Citation. 517 U.S. 620, 116 S.Ct. 1620, 134 L.Ed.2d 855 (1996).
Plaintiffs challenged an amendment to a state constitution which prohibited protected status based on sexual orientation.
A law that discriminates on the basis of sexual orientation violates the Equal Protection Clause when it is not rationally related to a legitimate government interest.
Colorado voters adopted Amendment 2 to their state constitution, prohibiting laws conveying protected status on the basis of “homosexual, lesbian, or bisexual orientation.” Many municipalities had already passed local ordinances conveying protected status. Plaintiffs brought suit challenging Amendment 2 on Equal Protection grounds.
Whether Amendment 2 violates the Equal Protection Clause of the 14th Amendment.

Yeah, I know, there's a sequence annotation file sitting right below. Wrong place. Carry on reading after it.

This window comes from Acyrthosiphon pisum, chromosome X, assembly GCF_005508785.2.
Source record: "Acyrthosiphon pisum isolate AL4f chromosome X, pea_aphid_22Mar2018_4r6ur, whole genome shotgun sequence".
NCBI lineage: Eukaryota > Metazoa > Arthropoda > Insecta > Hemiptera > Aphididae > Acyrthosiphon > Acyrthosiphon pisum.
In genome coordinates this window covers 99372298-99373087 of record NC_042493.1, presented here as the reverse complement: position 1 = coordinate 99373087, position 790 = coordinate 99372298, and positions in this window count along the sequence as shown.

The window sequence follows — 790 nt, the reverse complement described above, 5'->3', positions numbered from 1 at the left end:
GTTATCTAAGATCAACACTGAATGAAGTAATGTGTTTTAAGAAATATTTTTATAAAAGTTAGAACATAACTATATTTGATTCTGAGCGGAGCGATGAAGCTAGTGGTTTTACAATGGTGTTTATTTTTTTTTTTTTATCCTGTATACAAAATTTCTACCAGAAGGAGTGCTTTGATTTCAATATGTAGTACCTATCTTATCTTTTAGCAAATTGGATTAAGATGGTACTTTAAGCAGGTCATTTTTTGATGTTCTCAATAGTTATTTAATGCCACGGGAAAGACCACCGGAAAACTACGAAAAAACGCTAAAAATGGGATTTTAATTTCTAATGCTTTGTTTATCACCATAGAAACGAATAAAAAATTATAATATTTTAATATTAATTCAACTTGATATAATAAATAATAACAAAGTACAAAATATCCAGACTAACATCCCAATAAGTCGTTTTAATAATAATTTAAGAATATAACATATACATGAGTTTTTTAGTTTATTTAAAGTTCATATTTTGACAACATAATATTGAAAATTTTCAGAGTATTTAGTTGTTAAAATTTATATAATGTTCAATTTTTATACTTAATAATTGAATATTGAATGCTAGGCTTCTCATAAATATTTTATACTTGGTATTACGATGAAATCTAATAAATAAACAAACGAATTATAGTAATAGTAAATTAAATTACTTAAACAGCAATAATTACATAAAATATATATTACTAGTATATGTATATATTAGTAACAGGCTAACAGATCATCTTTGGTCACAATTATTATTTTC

Yes. Amendment 2 violates the Equal Protection Clause of the 14th Amendment.
Since the U.S. Constitution says nothing about this subject, it should be left to be resolved by normal democratic means, including the democratic adoption of provisions in state constitutions. The state has no business imposing its will. What Colorado has done is not forbidden and eminently reasonable under our precedent.
Amendment 2 singles out homosexual and bisexual individuals by denying the right to seek and receive legal protections from discrimination. This law is both too narrow and too broad because it identifies persons based on a single trait and denies protection across the board.
It is a status-based enactment divorced from any factual context from which we could discern a relationship to legitimate state interests. It does not further a proper legislative end, but rather makes an entire class unequal to everyone else.